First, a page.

So yes, you’re absolutely right. But my point is that it’s not the business of government. The government requires that, but it has no right to promulgate it in any way. The thing that the government should look after is civic education, and I have a key argument on that in the book.

You can even see within the Christian church itself a real crisis of ethics. You can see in the public schools the crisis of civic education. No one is taught what it means to be American. You take the American motto — which is also its greatest achievement, e pluribus unum – but the unum has collapsed. As you move across from Christian to educational to banking to leadership circles, there is a profound crisis on all sorts of levels. It’s not just the consensus that’s collapsed.

In a free society, everyone is born free, but not everyone is equal to freedom. They have to be “educated for liberty” – what used to be called liberal education. But since the 1960s, civic education in America has virtually collapsed. The government does have a responsibility there because of its leadership in the public schools. And if there is no civic education then there will be no American unum, and then the country will be profoundly in trouble.

Why has civic education collapsed in the United States? It strikes me that there’s almost an allergic reaction to being too pro-American. 

Consider the role the public schools played. They weren’t just free universal education. They were free universal schooling that taught the common core unities that all Americans should believe. That was the unum. Now if you go around to different parts of the country – colleges or churches or civic institutions — and say, “Write down for me the first ten things that are a part of that unum,” hardly anyone can get beyond one or two or three. It’s pathetic. Civic education has collapsed partly because of neglect and partly because many of the educational elites are against the notion of Americanism, which they consider coercive.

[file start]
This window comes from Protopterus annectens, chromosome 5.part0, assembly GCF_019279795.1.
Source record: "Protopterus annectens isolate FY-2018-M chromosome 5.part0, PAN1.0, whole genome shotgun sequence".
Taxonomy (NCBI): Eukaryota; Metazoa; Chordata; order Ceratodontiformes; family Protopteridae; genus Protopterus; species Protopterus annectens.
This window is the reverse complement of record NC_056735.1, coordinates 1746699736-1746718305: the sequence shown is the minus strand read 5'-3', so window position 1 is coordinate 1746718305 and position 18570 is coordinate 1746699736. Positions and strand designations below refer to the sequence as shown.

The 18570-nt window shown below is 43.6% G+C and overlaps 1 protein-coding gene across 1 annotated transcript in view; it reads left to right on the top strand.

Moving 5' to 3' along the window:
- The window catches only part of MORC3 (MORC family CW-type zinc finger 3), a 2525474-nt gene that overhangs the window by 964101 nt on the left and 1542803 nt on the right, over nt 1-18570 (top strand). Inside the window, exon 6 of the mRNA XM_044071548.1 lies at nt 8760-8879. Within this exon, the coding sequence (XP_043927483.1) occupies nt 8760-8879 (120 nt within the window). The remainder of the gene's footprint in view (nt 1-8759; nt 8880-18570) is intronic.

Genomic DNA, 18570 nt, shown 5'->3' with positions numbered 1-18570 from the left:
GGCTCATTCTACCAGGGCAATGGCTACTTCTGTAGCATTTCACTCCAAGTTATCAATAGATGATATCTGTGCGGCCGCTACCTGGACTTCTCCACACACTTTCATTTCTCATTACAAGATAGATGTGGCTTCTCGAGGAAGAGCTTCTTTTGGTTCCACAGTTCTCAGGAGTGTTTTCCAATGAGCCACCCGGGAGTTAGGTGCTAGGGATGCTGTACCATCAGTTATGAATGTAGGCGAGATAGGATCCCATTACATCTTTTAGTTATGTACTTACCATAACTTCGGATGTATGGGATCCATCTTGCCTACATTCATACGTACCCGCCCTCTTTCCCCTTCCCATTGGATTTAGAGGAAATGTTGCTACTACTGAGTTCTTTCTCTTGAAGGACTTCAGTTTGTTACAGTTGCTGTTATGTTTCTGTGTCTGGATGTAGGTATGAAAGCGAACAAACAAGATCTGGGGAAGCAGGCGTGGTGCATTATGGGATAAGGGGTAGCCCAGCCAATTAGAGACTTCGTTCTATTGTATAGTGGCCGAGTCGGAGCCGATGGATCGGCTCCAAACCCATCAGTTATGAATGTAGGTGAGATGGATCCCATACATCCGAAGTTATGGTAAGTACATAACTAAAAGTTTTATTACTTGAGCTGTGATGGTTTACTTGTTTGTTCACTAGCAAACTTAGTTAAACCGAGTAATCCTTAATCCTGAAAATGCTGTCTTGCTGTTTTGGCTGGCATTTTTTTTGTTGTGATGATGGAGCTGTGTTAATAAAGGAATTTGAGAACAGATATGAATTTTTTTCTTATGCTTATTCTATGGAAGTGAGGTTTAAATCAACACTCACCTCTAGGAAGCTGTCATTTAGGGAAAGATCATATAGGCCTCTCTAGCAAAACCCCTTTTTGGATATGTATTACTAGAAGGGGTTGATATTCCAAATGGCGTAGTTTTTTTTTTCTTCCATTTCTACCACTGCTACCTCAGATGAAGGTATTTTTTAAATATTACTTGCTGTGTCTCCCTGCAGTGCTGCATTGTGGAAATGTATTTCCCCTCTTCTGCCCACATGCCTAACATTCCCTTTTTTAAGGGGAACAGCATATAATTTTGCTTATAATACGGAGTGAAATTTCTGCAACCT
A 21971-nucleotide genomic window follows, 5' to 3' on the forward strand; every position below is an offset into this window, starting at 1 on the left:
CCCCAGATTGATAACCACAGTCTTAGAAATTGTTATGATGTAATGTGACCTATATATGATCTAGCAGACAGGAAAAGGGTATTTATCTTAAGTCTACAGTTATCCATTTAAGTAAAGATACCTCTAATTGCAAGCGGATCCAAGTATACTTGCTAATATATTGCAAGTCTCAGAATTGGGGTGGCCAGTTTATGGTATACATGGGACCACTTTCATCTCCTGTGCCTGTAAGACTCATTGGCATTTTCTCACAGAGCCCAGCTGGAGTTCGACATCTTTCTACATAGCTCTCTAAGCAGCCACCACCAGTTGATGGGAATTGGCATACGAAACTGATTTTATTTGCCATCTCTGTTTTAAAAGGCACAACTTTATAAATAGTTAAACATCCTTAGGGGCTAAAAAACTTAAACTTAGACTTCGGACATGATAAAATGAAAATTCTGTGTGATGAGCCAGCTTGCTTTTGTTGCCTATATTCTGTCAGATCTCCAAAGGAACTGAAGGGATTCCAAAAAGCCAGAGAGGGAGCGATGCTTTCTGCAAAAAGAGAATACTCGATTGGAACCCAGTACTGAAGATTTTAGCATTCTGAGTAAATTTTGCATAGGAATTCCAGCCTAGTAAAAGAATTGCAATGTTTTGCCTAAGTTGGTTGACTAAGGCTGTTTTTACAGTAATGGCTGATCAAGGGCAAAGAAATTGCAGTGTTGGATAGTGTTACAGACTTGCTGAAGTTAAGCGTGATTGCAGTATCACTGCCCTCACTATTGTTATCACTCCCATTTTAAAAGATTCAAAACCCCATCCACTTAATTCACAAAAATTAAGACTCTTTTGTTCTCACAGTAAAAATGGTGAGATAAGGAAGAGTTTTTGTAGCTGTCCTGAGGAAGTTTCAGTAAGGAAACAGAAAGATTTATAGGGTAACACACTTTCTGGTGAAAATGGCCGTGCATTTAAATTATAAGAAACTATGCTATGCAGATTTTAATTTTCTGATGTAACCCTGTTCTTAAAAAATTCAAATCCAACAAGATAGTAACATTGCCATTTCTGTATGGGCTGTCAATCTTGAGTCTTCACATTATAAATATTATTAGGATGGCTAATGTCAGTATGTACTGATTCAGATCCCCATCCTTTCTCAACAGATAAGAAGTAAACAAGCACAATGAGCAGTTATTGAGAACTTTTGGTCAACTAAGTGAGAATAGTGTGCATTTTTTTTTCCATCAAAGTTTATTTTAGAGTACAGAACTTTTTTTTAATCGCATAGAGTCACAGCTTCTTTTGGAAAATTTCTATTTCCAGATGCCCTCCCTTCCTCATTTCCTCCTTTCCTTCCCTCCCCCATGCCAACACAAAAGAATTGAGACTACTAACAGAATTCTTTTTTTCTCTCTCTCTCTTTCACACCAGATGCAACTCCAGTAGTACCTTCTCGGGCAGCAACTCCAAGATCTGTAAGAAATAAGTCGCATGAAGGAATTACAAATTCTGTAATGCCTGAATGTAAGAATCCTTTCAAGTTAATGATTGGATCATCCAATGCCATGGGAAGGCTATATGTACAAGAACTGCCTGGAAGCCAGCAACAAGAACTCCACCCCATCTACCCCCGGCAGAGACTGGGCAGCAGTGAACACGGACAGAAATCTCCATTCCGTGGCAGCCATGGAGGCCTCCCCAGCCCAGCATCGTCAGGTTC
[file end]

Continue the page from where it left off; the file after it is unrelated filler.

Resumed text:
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See the first post in this series for more information on Dr Guinness, and please check out his book, A Free People’s Suicide.

About Timothy Dalrymple

Timothy Dalrymple was raised in non-denominational evangelical congregations in California. The son and grandson of ministers, as a young boy he spent far too many hours each night staring at the ceiling and pondering the afterlife.
 
In all his work he seeks a better understanding of why people do, and do not, come to faith, and researches and teaches in religion and science, faith and reason, theology and philosophy, the origins of atheism, Christology, and the religious transformations of suffering

  • L.W. Dickel

    And then Jesus came upon his disciples and said, “Brethren, may I inquire as to the rumor that I shall be a human sacrifice for the sins of humankind? Praytell, who in the goddamned hell came up with that Neanderthal bullshit!!? What are we, living in the fucking Stone Age!!?
    Blood sacrifice!!!!!!!!!!!!!!!? Art thou all fucking insane!!?
    Listen, brethren, as I tell you something of utmost importance. Stop immediately with the blood sacrifice bullshit. It’s barbaric, disgusting, sickening, immoral, vile, wicked and fucking outrageous . And makes us all look like a bunch of goddamn Cro-Magnon lunatics!!!”–Jesus Christ, the Thinking Mans Gospel

  • John Haas

    Not having read the book, I don’t want to make too many assumptions, but from what I’ve read here, this is a bit on the half-baked side. Just a couple examples:

    It traffics, as such treatises usually do, on a vague nostalgia for an age that never was. (See the works of historian Walter McDougall for more on that.)